London mayor issues emergency air quality alert amid heatwave
The mayor of London, Sadiq Khan, has triggered the capital’s emergency air quality alert as soaring temperatures combined with southerly winds are expected to bring dangerously toxic air to large parts of England and Wales on Wednesday.
The emergency alerts will see warnings displayed at bus stops, on road signs and on the underground.
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A spokesman said: “Due to the continued warm and sunny weather conditions, high levels of pollution are forecast tomorrow, particularly near busy roads. As a result of this the mayor has triggered a London-wide air quality alert this afternoon on the transport system to ensure Londoners are fully aware and able to take any extra precautions needed.”
Air quality researchers at King’s College London issued a statement on Tuesday warning of high pollution levels as southerly winds bring in toxic air from the continent during the day. A Department for Environment, Food and Rural Affairs air quality analysis shows moderate or high pollution is likely to affect large parts of England and Wales on Wednesday.
Experts warn that anyone with lung or heart problems should avoid or reduce strenuous physical exertion, particularly outdoors. Older people or those with asthma should take particular care. They say the worst air quality in the capital is likely to coincide with temperatures of 34C in late afternoon.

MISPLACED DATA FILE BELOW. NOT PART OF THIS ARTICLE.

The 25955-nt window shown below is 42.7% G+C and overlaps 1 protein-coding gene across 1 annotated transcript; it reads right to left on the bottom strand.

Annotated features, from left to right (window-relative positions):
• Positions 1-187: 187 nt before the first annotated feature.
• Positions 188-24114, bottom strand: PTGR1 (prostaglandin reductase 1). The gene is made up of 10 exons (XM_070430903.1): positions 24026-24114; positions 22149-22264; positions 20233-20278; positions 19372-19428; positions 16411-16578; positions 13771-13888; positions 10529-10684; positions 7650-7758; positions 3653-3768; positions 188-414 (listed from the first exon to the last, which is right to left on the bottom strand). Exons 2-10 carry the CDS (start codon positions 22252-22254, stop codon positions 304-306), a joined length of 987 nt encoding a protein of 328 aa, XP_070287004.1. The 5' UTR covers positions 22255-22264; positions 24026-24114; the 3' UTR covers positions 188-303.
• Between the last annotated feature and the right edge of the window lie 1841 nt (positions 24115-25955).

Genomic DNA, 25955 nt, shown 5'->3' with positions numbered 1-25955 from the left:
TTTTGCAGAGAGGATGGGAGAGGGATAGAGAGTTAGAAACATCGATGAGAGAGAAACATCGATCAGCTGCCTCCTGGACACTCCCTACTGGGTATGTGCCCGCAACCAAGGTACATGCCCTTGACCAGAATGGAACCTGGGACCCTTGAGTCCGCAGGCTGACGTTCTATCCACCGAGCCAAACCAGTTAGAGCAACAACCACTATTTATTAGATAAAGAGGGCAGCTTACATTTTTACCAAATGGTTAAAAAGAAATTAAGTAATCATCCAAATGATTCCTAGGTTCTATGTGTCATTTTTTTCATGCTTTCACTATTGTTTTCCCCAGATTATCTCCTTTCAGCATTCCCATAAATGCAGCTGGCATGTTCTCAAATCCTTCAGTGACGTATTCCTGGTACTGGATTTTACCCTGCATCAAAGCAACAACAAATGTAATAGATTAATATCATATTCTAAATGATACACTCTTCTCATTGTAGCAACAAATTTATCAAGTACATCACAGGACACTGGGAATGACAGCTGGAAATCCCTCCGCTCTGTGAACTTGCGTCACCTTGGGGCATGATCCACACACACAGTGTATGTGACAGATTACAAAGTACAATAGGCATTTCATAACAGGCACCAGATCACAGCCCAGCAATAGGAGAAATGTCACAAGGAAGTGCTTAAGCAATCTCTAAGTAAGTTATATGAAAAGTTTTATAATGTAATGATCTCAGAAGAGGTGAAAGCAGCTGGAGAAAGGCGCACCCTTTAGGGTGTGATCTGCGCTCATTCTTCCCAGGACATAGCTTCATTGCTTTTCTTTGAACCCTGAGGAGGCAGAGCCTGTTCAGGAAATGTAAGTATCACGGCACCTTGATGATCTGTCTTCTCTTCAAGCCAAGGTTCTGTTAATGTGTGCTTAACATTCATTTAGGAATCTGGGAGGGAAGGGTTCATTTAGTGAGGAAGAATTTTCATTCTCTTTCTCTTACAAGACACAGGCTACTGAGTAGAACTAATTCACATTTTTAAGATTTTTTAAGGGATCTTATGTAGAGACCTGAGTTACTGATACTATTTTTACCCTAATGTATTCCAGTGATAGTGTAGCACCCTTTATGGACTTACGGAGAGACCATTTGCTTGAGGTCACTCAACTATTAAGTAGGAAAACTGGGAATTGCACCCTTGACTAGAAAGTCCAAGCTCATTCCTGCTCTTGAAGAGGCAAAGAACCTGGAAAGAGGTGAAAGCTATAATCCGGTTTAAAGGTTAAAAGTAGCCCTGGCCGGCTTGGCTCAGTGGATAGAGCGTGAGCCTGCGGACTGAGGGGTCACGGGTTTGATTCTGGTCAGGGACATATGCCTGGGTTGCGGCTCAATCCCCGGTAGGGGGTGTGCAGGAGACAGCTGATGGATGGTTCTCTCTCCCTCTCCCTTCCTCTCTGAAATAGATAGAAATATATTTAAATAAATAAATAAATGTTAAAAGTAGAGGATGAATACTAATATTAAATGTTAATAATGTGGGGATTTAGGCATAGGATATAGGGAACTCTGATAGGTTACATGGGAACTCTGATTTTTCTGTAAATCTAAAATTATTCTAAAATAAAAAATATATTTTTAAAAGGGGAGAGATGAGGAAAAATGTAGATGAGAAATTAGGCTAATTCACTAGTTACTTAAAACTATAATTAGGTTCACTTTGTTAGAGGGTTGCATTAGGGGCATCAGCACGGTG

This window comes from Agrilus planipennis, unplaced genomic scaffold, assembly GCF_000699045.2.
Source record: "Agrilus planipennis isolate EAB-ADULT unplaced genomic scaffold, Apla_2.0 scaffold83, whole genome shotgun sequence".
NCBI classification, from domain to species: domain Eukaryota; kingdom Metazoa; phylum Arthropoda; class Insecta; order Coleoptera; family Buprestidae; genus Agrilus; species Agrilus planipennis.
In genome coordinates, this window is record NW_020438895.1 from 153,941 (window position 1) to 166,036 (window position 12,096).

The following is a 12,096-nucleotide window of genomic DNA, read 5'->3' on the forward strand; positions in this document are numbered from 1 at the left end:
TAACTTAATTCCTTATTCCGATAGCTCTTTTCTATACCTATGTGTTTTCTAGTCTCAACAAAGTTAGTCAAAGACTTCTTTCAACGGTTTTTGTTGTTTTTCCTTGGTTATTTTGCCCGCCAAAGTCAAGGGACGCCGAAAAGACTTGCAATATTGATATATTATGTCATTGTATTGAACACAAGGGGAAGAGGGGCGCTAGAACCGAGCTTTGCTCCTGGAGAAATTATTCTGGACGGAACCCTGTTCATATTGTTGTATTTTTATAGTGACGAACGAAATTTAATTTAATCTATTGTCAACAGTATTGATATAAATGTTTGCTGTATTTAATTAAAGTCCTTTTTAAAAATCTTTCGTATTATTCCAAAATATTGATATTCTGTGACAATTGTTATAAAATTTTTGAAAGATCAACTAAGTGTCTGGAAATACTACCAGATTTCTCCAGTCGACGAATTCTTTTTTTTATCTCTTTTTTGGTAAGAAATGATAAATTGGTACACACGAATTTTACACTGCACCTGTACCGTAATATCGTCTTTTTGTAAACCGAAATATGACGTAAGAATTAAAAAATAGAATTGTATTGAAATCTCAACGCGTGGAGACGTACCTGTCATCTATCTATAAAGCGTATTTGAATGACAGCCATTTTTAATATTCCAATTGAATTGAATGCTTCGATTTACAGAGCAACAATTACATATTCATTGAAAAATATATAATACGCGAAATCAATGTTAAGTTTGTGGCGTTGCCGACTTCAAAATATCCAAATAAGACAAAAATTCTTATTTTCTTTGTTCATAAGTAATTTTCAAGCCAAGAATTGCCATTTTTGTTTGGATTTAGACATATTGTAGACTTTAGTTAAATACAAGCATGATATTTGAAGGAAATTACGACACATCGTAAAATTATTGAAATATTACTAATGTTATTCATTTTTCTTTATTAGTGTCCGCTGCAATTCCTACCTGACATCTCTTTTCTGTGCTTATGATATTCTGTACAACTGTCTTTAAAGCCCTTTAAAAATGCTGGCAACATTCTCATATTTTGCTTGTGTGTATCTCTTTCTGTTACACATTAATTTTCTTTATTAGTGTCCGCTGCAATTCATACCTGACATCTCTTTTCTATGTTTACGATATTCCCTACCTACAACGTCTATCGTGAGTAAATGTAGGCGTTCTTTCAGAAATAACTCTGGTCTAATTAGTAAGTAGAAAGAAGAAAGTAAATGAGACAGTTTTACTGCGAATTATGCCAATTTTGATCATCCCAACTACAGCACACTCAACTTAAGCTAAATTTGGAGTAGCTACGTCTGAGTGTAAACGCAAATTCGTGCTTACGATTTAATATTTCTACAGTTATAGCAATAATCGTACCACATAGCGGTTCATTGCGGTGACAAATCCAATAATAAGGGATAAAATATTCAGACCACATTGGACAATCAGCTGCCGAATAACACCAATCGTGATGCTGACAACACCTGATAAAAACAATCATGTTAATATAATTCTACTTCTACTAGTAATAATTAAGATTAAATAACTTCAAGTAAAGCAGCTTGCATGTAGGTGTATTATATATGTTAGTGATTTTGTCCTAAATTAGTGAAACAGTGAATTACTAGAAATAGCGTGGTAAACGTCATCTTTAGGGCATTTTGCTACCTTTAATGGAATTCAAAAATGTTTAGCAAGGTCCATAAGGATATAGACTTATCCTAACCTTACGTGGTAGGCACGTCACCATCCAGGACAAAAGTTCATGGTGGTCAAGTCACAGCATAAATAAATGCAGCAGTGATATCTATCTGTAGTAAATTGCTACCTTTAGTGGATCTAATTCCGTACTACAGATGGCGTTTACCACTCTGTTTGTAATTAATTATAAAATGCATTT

Simon Birkett, from the Clean Air in London campaign, said Bournemouth had already breached the EU’s threshold at which instances of ozone pollution must be reported to the European commission, and warned that large parts of England and Wales would be affected on Wednesday.
“This is a very serious episode, which unfortunately combines high levels of ozone with high levels of particulates, so it is very important that people keep an eye on these alerts and follow the health guidelines.”
Researchers said the toxic air was caused by high ozone levels brought up from industrial parts of France by a southerly wind. They also warned that particulate levels – from motor vehicles and other fuel burning – were expected to be “moderate, with high again a strong possibility”.
The government has come under growing pressure over the UK’s air quality. It has had a string of humiliating defeats in the courts over its failure to clean up the nation’s air – the latest of which was last week, when a high court judge said the continued delays were “a significant threat to public health”.
The subsequent report was deemed to have “major flaws” by experts, and environmental lawyers are now taking ministers back before judges.
Nitrogen dioxide emissions, mostly from diesel cars, cause 23,500 of the 40,000 premature deaths from air pollution each year, according to the government’s own data. In April last year MPs said air pollution was a public health emergency.